7 Natural Disasters That Can Destroy Your HomeAre You Covered

Dated: October 6 2016

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Maybe, just maybe, you prioritized your life so you could move your family and all your worldly possessions—lock, stock, and beagle(s)—to a region of the U.S. almostguaranteed to deliver 295 days of sunshine a year. Sweet! But here’s the not-so-sweet reality: All it takes is a few hours of cloudy skies along with a diabolical mix of hot and cold air to spell disaster for your home. And while you may be more familiar with traditional disasters like hurricanes, you may not be prepared for the earth opening up below your foundation or a wave of flames encircling your home.

Having financial safeguards against natural disasters can mean the difference between temporary displacement and outright bankruptcy.

So whether you’re a new homeowner, shopping for extra insurance, or contemplating whether you should renew your insurance after you’ve finally paid off your mortgage (spoiler: You should, even if you no longer have a lender requiring it), you need to be prepared in case Mother Nature loses her temper.

Here’s what you need to know about insurance coverage and how it pertains to seven natural disasters—including a few you might not have even thought about.


While coastal towns and cities are used to raging wind and water coming in from the sea, other areas can be caught by surprise—as we learned with Superstorm Sandy. The good news? Excessive wind damage is covered by standard homeowners insurance. That includes a tree branch coming through the window or bits of your roof flying away.

But there are some limitations.

“You can’t just leave the windows blown out and go about your business,” explains KevinLynch, an insurance professor at the American College of Financial Services in Pennsylvania who previously owned an insurance agency in Texas.

“You have to do something to stop the damage from getting worse,” he says. “If you don’t do that, then an insurance company could be in the position to not honor the entire loss.”

Of course, to prevent any confusion, you should always call your insurance agent as soon as the initial damage happens.


Usually, the ground you’re walking on isn’t going to open up. But in some places, it does. That’s why sinkhole insurance is state-specific—and in certain areas, it’s a very wise move. It’s also extra coverage you need to buy. However, any major service provider will offer it if you live in an area where the earth is known to cave in, such as Florida and Missouri.

Earthquakes and landslides

Your standard homeowners insurance doesn’t cover any damages related to earth movement, which means earthquakes and landslides of mud, rain runoff, and melting snow. However, most major insurance providers will provide coverage by either a policy endorsement or a separate policy.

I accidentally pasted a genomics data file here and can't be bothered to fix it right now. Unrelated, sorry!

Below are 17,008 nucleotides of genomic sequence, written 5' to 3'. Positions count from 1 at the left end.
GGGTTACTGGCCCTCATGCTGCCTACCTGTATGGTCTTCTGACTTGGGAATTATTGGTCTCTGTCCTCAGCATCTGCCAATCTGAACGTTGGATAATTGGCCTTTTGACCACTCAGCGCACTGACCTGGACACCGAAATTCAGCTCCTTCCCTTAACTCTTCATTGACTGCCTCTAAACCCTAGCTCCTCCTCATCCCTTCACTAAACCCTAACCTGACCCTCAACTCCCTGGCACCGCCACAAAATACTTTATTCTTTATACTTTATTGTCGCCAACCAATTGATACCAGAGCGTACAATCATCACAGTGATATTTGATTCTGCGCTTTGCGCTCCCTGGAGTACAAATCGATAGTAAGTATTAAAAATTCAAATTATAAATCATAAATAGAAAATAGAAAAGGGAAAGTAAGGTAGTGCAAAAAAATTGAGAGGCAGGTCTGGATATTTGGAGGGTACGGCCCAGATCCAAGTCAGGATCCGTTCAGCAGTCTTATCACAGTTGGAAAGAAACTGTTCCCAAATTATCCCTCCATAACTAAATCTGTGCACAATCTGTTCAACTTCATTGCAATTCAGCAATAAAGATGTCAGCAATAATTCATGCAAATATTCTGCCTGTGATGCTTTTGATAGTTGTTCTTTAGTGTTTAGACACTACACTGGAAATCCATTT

“Get your quality homeowners insurance from a name-brand company, then look and see what endorsements are made available,” Lynch says. Speak to your insurance agent to figure out which endorsements your provider has.


Most fires start within the home —but what about a raging inferno creeping toward your homestead? If you have homeowners insurance, you’re pretty much covered for all fires. As Lynch puts it: “A fire is a fire is a fire.”

However, if you’re worried about a catastrophic event, such as a wildfire turning your home into a pile of ashes, you’ll want to add extra coverage—such as for personal property. This type of policy expands your traditional homeowners insurance to cover expensive items such as valuable collections and jewelry. If you’re unsure whether or not Grandma’s Fabergé egg is covered, give your insurance agent a ring and do a rundown of all the valuables in your home to see what you need for full protection coverage.

Tornadoes and hail

Damage from tornadoes and hail is covered under your standard homeowners insurance policy. But in places where tornadoes and windstorms are a rule rather than the exception (we’re looking at you, Texas), you’ll probably have a two-tier insurance policy. This can really make a difference on how much the damage will cost you.

The two-tier system has two deductibles. One is for the structure, and the other is for the roof. The roof will often have the higher deductible (because it’s more likely to be damaged in inclement weather), which could be 1% to 2% of the home’s worth. For example, the structure (everything but the roof) might have a $500 deductible. But if the roof has a 2% deductible and your home is worth $500,000, that means you’ll have an out-of-pocket deductible cost of up to $10,000.

As a general rule, you should take out as much insurance as you think you need and—just as important—as much as makes you feel safe. That could mean paying more, and that’s not always a bad thing in the end.

“Far too many people want to know the cheapest way to get by. But you’re never going to be happy about having cheap insurance the day after the big storm,” Lynch warns.

So what’s the best way to get the right insurance and know all the prices, coverages, and options? Talk to an insurance agent from a trusted company. We know, you’ve heard that before. But we mean it.

“That’s what they’re paying them for,” Lynch says. “The education necessary to purchase the right insurance.”


Craig Donofrio



SandroSalomon; KarenMassier; Baloncici; Clint Spencer/iStock

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